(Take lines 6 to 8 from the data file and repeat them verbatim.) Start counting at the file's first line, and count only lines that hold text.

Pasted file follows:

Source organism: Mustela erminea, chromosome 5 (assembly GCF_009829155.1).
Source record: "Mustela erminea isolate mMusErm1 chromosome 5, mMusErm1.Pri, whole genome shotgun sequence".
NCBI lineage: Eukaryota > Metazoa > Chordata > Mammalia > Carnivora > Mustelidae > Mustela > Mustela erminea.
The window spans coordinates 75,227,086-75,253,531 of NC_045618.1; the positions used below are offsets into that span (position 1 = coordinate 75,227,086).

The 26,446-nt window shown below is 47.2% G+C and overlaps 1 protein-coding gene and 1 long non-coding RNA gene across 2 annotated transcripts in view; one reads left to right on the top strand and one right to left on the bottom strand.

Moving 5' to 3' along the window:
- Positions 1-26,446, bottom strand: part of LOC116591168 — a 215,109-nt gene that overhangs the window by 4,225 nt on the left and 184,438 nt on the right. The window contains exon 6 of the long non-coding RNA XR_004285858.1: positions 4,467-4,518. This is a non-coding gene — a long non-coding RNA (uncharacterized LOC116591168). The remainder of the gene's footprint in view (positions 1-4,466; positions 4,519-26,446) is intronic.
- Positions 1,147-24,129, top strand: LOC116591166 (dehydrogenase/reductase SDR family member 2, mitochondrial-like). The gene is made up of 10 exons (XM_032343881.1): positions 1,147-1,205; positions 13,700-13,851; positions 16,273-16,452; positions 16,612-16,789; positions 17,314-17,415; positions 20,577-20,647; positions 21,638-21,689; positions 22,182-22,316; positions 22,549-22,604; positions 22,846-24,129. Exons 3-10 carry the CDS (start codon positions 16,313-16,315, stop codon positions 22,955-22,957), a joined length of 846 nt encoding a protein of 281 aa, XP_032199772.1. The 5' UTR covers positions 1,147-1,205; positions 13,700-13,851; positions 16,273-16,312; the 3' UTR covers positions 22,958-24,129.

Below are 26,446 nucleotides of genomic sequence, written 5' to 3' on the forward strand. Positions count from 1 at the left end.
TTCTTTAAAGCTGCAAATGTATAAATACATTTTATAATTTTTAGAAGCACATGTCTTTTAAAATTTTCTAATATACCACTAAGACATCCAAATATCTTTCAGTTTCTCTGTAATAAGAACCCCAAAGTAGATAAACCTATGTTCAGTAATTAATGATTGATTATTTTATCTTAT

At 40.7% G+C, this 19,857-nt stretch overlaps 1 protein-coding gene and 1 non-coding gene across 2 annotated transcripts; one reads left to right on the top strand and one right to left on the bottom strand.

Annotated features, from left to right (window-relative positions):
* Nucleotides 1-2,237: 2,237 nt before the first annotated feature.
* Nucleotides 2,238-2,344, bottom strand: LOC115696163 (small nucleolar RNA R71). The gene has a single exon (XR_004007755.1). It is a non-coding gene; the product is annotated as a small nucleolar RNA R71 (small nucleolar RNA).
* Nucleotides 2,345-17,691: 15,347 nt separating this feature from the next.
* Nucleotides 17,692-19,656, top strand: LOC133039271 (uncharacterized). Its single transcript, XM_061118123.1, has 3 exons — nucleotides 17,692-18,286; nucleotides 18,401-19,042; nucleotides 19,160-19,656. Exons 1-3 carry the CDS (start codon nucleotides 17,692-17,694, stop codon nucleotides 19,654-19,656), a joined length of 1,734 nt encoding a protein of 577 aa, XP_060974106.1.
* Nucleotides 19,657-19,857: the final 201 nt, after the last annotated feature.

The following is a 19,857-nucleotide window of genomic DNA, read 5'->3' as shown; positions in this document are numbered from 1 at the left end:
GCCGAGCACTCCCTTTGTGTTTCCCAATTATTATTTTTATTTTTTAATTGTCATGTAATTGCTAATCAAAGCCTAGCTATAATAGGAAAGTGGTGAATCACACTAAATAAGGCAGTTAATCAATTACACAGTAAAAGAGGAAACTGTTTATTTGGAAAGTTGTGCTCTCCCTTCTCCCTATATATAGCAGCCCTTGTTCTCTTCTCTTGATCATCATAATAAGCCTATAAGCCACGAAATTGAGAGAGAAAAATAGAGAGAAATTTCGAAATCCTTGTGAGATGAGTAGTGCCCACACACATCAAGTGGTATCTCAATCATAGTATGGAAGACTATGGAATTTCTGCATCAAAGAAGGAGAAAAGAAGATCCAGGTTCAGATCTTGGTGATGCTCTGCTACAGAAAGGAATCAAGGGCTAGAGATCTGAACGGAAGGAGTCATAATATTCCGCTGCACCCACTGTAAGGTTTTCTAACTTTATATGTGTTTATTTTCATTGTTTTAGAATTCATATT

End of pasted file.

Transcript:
Moving 5' to 3' along the window:
- Positions 1-26,446, bottom strand: part of LOC116591168 — a 215,109-nt gene that overhangs the window by 4,225 nt on the left and 184,438 nt on the right. The window contains exon 6 of the long non-coding RNA XR_004285858.1: positions 4,467-4,518. This is a non-coding gene — a long non-coding RNA (uncharacterized LOC116591168). The remainder of the gene's footprint in view (positions 1-4,466; positions 4,519-26,446) is intronic.
- Positions 1,147-24,129, top strand: LOC116591166 (dehydrogenase/reductase SDR family member 2, mitochondrial-like). The gene is made up of 10 exons (XM_032343881.1): positions 1,147-1,205; positions 13,700-13,851; positions 16,273-16,452; positions 16,612-16,789; positions 17,314-17,415; positions 20,577-20,647; positions 21,638-21,689; positions 22,182-22,316; positions 22,549-22,604; positions 22,846-24,129. Exons 3-10 carry the CDS (start codon positions 16,313-16,315, stop codon positions 22,955-22,957), a joined length of 846 nt encoding a protein of 281 aa, XP_032199772.1. The 5' UTR covers positions 1,147-1,205; positions 13,700-13,851; positions 16,273-16,312; the 3' UTR covers positions 22,958-24,129.